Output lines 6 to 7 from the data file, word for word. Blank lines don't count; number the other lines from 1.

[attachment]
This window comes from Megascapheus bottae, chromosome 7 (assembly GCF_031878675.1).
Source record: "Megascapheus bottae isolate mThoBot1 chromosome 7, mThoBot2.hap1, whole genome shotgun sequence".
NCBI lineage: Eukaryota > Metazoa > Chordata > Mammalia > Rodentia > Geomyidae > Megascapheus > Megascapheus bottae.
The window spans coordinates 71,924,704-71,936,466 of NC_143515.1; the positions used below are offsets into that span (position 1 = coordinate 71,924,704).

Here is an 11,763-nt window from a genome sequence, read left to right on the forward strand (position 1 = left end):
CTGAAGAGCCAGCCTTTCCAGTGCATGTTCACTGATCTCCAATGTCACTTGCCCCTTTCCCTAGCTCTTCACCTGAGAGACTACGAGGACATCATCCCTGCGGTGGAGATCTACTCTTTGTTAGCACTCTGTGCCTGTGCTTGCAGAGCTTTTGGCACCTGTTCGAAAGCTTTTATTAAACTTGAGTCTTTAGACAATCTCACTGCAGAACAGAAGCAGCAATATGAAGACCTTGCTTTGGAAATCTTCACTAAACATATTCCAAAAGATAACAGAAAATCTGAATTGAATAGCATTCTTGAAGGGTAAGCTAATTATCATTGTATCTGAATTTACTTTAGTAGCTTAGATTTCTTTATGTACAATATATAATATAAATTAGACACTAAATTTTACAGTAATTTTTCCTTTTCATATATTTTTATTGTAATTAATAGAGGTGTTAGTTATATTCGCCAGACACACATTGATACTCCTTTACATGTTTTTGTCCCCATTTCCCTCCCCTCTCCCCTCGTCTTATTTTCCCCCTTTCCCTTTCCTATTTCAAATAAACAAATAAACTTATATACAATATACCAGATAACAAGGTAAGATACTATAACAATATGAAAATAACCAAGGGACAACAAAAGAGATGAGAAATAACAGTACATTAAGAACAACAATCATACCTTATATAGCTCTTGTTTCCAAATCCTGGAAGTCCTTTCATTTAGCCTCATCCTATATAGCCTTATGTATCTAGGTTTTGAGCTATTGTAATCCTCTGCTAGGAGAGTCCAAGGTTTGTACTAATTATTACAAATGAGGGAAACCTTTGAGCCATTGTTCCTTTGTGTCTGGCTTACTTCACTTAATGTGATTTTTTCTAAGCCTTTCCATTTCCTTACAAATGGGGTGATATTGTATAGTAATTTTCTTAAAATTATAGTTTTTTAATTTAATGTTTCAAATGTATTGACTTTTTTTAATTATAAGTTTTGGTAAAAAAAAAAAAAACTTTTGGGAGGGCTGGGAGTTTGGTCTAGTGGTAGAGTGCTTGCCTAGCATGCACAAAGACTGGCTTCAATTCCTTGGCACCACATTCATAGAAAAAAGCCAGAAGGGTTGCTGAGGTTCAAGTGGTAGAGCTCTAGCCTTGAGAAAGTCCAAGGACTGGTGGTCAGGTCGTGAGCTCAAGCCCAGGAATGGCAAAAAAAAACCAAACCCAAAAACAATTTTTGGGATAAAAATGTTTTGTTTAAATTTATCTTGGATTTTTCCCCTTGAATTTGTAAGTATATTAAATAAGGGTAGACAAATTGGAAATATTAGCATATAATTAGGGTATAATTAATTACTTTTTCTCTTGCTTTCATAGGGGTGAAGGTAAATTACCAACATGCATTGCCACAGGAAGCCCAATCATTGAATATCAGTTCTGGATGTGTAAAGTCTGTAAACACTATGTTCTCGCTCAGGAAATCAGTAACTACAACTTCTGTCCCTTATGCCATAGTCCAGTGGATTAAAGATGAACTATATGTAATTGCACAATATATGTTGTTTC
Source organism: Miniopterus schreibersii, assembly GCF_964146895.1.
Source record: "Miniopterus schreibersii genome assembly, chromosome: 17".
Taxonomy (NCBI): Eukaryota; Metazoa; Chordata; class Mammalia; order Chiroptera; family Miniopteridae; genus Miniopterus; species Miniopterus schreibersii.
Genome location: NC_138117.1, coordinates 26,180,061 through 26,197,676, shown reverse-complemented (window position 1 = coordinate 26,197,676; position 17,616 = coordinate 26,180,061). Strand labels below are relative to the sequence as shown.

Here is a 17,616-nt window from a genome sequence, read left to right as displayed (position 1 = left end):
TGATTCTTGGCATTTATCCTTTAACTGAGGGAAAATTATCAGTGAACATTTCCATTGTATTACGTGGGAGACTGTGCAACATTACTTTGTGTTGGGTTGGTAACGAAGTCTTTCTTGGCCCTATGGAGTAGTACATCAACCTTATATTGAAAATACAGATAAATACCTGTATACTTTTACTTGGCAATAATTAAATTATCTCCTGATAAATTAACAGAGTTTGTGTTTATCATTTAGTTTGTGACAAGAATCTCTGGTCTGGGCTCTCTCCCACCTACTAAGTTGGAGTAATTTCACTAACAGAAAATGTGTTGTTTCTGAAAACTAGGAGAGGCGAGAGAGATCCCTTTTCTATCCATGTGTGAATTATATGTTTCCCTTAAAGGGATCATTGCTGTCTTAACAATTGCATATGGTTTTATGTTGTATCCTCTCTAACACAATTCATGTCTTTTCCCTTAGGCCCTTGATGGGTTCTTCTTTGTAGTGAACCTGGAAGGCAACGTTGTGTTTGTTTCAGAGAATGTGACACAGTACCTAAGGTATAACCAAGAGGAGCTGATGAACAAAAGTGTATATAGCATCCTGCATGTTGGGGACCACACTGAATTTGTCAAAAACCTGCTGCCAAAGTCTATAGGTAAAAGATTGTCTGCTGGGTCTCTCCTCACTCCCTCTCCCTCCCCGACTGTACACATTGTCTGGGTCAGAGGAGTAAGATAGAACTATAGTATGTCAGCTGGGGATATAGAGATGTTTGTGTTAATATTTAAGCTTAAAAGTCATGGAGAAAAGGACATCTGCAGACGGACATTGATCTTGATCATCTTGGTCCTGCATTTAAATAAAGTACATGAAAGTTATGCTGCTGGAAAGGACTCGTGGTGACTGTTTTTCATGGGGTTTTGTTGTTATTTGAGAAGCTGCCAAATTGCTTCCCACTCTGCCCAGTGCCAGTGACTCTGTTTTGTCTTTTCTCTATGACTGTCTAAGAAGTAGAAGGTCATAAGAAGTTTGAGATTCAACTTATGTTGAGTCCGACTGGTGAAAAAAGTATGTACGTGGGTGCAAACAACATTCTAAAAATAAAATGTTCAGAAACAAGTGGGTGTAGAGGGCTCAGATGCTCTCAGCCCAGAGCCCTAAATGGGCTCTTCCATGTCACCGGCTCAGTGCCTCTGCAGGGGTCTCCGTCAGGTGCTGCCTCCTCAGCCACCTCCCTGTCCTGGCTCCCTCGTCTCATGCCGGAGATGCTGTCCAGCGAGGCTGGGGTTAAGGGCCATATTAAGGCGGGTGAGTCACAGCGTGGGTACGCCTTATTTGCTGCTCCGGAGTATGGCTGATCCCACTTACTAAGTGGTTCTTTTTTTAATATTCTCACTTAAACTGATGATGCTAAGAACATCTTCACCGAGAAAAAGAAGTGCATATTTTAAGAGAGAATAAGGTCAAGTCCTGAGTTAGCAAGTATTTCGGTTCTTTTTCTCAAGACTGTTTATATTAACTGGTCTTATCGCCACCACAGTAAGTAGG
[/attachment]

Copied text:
CTGAAGAGCCAGCCTTTCCAGTGCATGTTCACTGATCTCCAATGTCACTTGCCCCTTTCCCTAGCTCTTCACCTGAGAGACTACGAGGACATCATCCCTGCGGTGGAGATCTACTCTTTGTTAGCACTCTGTGCCTGTGCTTGCAGAGCTTTTGGCACCTGTTCGAAAGCTTTTATTAAACTTGAGTCTTTAGACAATCTCACTGCAGAACAGAAGCAGCAATATGAAGACCTTGCTTTGGAAATCTTCACTAAACATATTCCAAAAGATAACAGAAAATCTGAATTGAATAGCATTCTTGAAGGGTAAGCTAATTATCATTGTATCTGAATTTACTTTAGTAGCTTAGATTTCTTTATGTACAATATATAATATAAATTAGACACTAAATTTTACAGTAATTTTTCCTTTTCATATATTTTTATTGTAATTAATAGAGGTGTTAGTTATATTCGCCAGACACACATTGATACTCCTTTACATGTTTTTGTCCCCATTTCCCTCCCCTCTCCCCTCGTCTTATTTTCCCCCTTTCCCTTTCCTATTTCAAATAAACAAATAAACTTATATACAATATACCAGATAACAAGGTAAGATACTATAACAATATGAAAATAACCAAGGGACAACAAAAGAGATGAGAAATAACAGTACATTAAGAACAACAATCATACCTTATATAGCTCTTGTTTCCAAATCCTGGAAGTCCTTTCATTTAGCCTCATCCTATATAGCCTTATGTATCTAGGTTTTGAGCTATTGTAATCCTCTGCTAGGAGAGTCCAAGGTTTGTACTAATTATTACAAATGAGGGAAACCTTTGAGCCATTGTTCCTTTGTGTCTGGCTTACTTCACTTAATGTGATTTTTTCTAAGCCTTTCCATTTCCTTACAAATGGGGTGATATTGTATAGTAATTTTCTTAAAATTATAGTTTTTTAATTTAATGTTTCAAATGTATTGACTTTTTTTAATTATAAGTTTTGGTAAAAAAAAAAAAAACTTTTGGGAGGGCTGGGAGTTTGGTCTAGTGGTAGAGTGCTTGCCTAGCATGCACAAAGACTGGCTTCAATTCCTTGGCACCACATTCATAGAAAAAAGCCAGAAGGGTTGCTGAGGTTCAAGTGGTAGAGCTCTAGCCTTGAGAAAGTCCAAGGACTGGTGGTCAGGTCGTGAGCTCAAGCCCAGGAATGGCAAAAAAAAACCAAACCCAAAAACAATTTTTGGGATAAAAATGTTTTGTTTAAATTTATCTTGGATTTTTCCCCTTGAATTTGTAAGTATATTAAATAAGGGTAGACAAATTGGAAATATTAGCATATAATTAGGGTATAATTAATTACTTTTTCTCTTGCTTTCATAGGGGTGAAGGTAAATTACCAACATGCATTGCCACAGGAAGCCCAATCATTGAATATCAGTTCTGGATGTGTAAAGTCTGTAAACACTATGTTCTCGCTCAGGAAATCAGTAACTACAACTTCTGTCCCTTATGCCATAGTCCAGTGGATTAAAGATGAACTATATGTAATTGCACAATATATGTTGTTTC
Source organism: Miniopterus schreibersii, assembly GCF_964146895.1.